The main adaptive response to sustained systemic stress is mediated by the hypothalamic-pituitary-adrenal (HPA) axis (Figure 1). This response begins with the stress-induced hypothalamic production of corticotropin-releasing factor (CRF), which, in the anterior pituitary, activates CRF receptor type 1 (CRF1) and induces the production and release of the proopiomelanocortin-derived (POMC-derived) adrenocorticotropic hormone (ACTH) (35). Psychological stress can also activate the HPA axis and many of the adverse effects of psychological stress on the body’s functions are secondary to sustained HPA activity (3, 4). The expression of CRF and POMC can also be stimulated by proinflammatory cytokines (6), thus involving the immune system in the central regulation of the HPA axis. Pituitary-derived ACTH stimulates adrenocortical production and secretion of glucocorticoids such as the steroid hormone cortisol (in humans) and corticosterone (in rodents) (4). These glucocorticoids counteract the effects of stressors, suppress the immune system, and attenuate the functional activity of the HPA axis via feedback inhibition of CRF and POMC expression.

Evolution of the HPA axis.Figure 1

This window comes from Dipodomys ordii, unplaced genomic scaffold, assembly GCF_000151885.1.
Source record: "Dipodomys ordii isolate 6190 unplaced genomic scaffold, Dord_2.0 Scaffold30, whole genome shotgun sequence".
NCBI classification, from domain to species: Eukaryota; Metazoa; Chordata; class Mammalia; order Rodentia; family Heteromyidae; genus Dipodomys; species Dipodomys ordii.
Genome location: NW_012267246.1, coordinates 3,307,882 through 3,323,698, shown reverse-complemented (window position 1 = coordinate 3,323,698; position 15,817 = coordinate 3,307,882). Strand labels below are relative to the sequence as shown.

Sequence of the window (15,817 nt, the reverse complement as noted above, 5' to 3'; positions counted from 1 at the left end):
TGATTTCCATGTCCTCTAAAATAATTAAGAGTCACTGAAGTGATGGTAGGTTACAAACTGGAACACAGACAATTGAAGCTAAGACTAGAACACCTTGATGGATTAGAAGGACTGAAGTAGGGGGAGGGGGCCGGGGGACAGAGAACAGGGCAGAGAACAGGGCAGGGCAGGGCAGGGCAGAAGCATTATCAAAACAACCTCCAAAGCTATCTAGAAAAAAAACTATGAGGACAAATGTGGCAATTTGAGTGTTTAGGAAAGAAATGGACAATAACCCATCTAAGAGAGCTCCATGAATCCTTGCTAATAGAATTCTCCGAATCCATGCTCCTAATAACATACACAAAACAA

Evolution of the HPA axis. The primordial HPA axis (left) may have developed first in the integument for the regulation of its defensive activity against the hostile environment and pathogens. At its center are the CRF-related peptide(s) that through CRF1 (an integrating receptor) coordinate innate immune activity and protective barrier formation directly or indirectly via the expression of the proinflammatory cytokines IL-1, IL-6, and TNF-α. An inhibitory feedback loop begins with CRF1-activated POMC-derived ACTH production/secretion and culminates with production/secretion of cortisol or corticosterone (COR) that “shuts off” HPA axis activity and inhibits the antimicrobial and protective functions of the skin barrier. The intermediate signaling molecules (POMC peptides) can both weaken the skin protective barrier via their immunosuppressive action, and strengthen it through stimulation of melanogenesis or direct antimicrobial effects. Thus, the antimicrobial and protective barrier functions were regulated and fine-tuned by the primordial HPA, because of the close association of all of its elements. During evolution, the main signaling elements of the primordial HPA axis (CRF→CRF1→POMC→ACTH→cortisol or corticosterone) may have been adapted and perfected by the central neuroendocrine system to form the HPA axis (right panel), which has separated in space and overall function from the immune system and skin. The immune system retains its stimulatory activity via cytokines. However, as Aberg et al. show in this issue of the JCI, the skin antimicrobial protective barrier is weakened by psychological stress–induced production of systemic corticosteroids (7), an unintended side effect. In this context, the cutaneous HPA axis has only low local activity and serves as an evolutionary record of the parental system.